There are, of course, myriad criticisms that one could level at the Federation and at Starfleet. For one, in their slavish devotion to Boldly Going Where No One Has Gone Before, Starfleet can often fail to follow up on things. On “Lower Decks,” set a good century after the events of the original series, Starfleet was finally seen following up on a civilization they liberated from a malevolent computer decades before.
For another, Starfleet also represents a set of moral and ethical values that aren’t necessarily shared by everyone in the galaxy, or even everyone in the organization. If a pre-warp society is dying of a plague that the Enterprise can cure, Starfleet ethics dictate that the people remain unaided, left to their own devices when it comes to their own fate. This, of course, goes into compicated questions on the “Star Trek” Prime Directive, itself an anti-colonialist measure.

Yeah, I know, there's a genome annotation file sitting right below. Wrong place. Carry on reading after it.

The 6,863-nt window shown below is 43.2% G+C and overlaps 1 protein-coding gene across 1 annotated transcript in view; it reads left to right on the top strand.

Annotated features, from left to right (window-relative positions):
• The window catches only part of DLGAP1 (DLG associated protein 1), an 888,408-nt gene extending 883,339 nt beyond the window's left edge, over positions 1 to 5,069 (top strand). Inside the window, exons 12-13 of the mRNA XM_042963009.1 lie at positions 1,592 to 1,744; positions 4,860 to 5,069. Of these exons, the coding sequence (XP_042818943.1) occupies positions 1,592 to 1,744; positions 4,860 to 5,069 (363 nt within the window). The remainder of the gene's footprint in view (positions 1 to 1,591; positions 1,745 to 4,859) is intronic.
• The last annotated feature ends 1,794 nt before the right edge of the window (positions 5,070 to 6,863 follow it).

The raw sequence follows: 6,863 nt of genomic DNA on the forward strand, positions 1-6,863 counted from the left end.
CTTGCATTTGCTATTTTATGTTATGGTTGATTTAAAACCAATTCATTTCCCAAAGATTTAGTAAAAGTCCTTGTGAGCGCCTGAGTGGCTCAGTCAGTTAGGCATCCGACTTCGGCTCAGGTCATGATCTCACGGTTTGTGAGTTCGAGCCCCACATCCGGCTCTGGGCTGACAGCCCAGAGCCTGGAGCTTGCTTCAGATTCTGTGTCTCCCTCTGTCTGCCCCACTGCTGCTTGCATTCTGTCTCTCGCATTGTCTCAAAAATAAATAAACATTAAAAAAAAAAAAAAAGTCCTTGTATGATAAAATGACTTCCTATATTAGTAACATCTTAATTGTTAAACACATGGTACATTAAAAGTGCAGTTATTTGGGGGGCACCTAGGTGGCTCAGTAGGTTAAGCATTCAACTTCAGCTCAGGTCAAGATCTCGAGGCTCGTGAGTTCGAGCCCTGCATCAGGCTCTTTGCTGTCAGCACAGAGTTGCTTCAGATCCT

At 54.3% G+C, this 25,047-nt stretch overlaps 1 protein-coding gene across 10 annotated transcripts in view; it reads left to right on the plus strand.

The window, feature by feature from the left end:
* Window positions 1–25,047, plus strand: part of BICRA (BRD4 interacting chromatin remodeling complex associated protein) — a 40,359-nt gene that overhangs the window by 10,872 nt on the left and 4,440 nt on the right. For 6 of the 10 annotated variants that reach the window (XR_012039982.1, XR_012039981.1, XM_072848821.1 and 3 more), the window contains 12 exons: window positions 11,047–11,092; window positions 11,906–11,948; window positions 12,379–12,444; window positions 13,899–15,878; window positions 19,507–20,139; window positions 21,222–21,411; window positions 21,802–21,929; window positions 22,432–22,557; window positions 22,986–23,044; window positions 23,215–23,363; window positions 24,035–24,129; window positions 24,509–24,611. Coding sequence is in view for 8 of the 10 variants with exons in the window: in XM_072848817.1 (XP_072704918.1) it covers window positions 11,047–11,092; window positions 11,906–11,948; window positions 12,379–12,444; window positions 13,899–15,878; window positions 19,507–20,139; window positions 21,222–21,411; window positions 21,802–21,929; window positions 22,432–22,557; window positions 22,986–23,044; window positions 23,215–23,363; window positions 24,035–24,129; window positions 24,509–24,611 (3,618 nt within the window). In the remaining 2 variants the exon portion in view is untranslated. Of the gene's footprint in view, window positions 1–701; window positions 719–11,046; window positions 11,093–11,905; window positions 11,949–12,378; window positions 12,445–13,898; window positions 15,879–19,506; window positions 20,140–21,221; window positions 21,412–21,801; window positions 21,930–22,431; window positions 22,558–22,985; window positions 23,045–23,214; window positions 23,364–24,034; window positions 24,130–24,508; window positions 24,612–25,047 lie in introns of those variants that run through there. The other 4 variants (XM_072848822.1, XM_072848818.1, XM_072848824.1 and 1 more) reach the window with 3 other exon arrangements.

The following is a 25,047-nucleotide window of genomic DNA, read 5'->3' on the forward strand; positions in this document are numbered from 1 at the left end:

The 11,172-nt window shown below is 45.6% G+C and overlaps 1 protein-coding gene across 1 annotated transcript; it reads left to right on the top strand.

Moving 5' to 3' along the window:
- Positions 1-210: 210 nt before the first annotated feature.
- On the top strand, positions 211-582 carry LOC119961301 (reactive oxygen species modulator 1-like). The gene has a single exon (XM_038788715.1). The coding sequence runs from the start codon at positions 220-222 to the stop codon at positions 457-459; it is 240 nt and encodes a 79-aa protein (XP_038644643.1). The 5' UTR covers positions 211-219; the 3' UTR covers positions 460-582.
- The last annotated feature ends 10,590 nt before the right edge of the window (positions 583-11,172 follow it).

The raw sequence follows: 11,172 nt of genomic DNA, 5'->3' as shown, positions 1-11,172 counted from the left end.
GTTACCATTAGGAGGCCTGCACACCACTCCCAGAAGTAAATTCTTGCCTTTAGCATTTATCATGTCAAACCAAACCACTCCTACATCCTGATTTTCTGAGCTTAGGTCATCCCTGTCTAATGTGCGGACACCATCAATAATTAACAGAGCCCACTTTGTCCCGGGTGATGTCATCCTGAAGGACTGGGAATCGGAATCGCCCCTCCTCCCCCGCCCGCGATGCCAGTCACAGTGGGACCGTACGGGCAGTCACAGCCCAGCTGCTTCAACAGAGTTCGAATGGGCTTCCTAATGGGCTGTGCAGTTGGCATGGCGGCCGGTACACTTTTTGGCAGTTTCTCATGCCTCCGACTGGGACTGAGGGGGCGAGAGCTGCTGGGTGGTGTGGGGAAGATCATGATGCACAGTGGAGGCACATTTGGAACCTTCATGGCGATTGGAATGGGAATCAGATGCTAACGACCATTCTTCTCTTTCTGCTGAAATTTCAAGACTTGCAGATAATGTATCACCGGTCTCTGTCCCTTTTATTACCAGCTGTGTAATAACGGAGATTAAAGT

Starfleet values togetherness and cooperation and diplomacy, but also demands from its officers a very specific code of conduct. And their code of conduct is very conservative, requiring uniforms, a respect for a military rank, following orders, and trust in the system. Starfleet officers don’t have alcohol on their ships, but booze-free synthehol. Even fraternization appears to be seen as unprofessional. Starfleet is, then, a contradiction. It’s an organization that encourages multiculturalism and welcomes outside viewpoints and intelligent interjections, but they require it under military auspices.
There are many other ways in which Starfleet can be criticized as well. But Boimler, in a moment of anger, keeps the more positive aspects of Starfleet in mind. They don’t want to flaunt their status. They are merely moved to do the right thing.